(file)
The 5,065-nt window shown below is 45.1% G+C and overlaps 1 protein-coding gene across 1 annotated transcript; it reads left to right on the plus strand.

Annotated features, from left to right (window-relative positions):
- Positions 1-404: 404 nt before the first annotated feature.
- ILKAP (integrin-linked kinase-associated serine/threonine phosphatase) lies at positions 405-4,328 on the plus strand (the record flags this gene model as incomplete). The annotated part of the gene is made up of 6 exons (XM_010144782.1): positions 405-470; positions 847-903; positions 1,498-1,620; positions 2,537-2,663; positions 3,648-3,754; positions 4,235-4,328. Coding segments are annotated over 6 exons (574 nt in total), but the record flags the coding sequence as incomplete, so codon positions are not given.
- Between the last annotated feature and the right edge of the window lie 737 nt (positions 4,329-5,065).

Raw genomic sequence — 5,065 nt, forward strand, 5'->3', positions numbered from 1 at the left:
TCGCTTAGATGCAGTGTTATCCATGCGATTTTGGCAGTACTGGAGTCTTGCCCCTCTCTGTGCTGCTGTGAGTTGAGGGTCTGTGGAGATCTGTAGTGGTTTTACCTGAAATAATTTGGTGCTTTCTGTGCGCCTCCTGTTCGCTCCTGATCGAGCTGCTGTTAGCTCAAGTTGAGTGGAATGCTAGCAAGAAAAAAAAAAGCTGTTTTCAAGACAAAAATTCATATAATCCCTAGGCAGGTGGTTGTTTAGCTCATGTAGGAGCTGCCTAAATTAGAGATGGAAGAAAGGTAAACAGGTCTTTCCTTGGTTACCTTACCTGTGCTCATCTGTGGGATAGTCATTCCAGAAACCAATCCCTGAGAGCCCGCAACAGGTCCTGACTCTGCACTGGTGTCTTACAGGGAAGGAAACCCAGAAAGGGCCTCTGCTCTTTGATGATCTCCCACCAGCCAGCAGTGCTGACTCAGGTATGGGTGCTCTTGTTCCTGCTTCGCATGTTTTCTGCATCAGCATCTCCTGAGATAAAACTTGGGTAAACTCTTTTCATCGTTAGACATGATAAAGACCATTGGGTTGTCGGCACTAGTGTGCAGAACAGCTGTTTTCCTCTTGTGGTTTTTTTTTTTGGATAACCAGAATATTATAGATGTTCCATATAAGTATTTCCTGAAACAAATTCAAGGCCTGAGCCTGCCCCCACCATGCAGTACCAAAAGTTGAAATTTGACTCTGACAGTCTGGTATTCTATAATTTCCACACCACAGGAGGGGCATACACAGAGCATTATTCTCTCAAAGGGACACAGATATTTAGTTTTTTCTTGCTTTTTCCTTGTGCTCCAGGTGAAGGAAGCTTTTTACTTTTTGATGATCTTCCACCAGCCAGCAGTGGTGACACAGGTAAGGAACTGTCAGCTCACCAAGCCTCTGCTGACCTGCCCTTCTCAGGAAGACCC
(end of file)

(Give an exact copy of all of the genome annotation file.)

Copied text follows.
The 5,065-nt window shown below is 45.1% G+C and overlaps 1 protein-coding gene across 1 annotated transcript; it reads left to right on the plus strand.

Annotated features, from left to right (window-relative positions):
- Positions 1-404: 404 nt before the first annotated feature.
- ILKAP (integrin-linked kinase-associated serine/threonine phosphatase) lies at positions 405-4,328 on the plus strand (the record flags this gene model as incomplete). The annotated part of the gene is made up of 6 exons (XM_010144782.1): positions 405-470; positions 847-903; positions 1,498-1,620; positions 2,537-2,663; positions 3,648-3,754; positions 4,235-4,328. Coding segments are annotated over 6 exons (574 nt in total), but the record flags the coding sequence as incomplete, so codon positions are not given.
- Between the last annotated feature and the right edge of the window lie 737 nt (positions 4,329-5,065).

Raw genomic sequence — 5,065 nt, forward strand, 5'->3', positions numbered from 1 at the left:
TCGCTTAGATGCAGTGTTATCCATGCGATTTTGGCAGTACTGGAGTCTTGCCCCTCTCTGTGCTGCTGTGAGTTGAGGGTCTGTGGAGATCTGTAGTGGTTTTACCTGAAATAATTTGGTGCTTTCTGTGCGCCTCCTGTTCGCTCCTGATCGAGCTGCTGTTAGCTCAAGTTGAGTGGAATGCTAGCAAGAAAAAAAAAAGCTGTTTTCAAGACAAAAATTCATATAATCCCTAGGCAGGTGGTTGTTTAGCTCATGTAGGAGCTGCCTAAATTAGAGATGGAAGAAAGGTAAACAGGTCTTTCCTTGGTTACCTTACCTGTGCTCATCTGTGGGATAGTCATTCCAGAAACCAATCCCTGAGAGCCCGCAACAGGTCCTGACTCTGCACTGGTGTCTTACAGGGAAGGAAACCCAGAAAGGGCCTCTGCTCTTTGATGATCTCCCACCAGCCAGCAGTGCTGACTCAGGTATGGGTGCTCTTGTTCCTGCTTCGCATGTTTTCTGCATCAGCATCTCCTGAGATAAAACTTGGGTAAACTCTTTTCATCGTTAGACATGATAAAGACCATTGGGTTGTCGGCACTAGTGTGCAGAACAGCTGTTTTCCTCTTGTGGTTTTTTTTTTTGGATAACCAGAATATTATAGATGTTCCATATAAGTATTTCCTGAAACAAATTCAAGGCCTGAGCCTGCCCCCACCATGCAGTACCAAAAGTTGAAATTTGACTCTGACAGTCTGGTATTCTATAATTTCCACACCACAGGAGGGGCATACACAGAGCATTATTCTCTCAAAGGGACACAGATATTTAGTTTTTTCTTGCTTTTTCCTTGTGCTCCAGGTGAAGGAAGCTTTTTACTTTTTGATGATCTTCCACCAGCCAGCAGTGGTGACACAGGTAAGGAACTGTCAGCTCACCAAGCCTCTGCTGACCTGCCCTTCTCAGGAAGACCC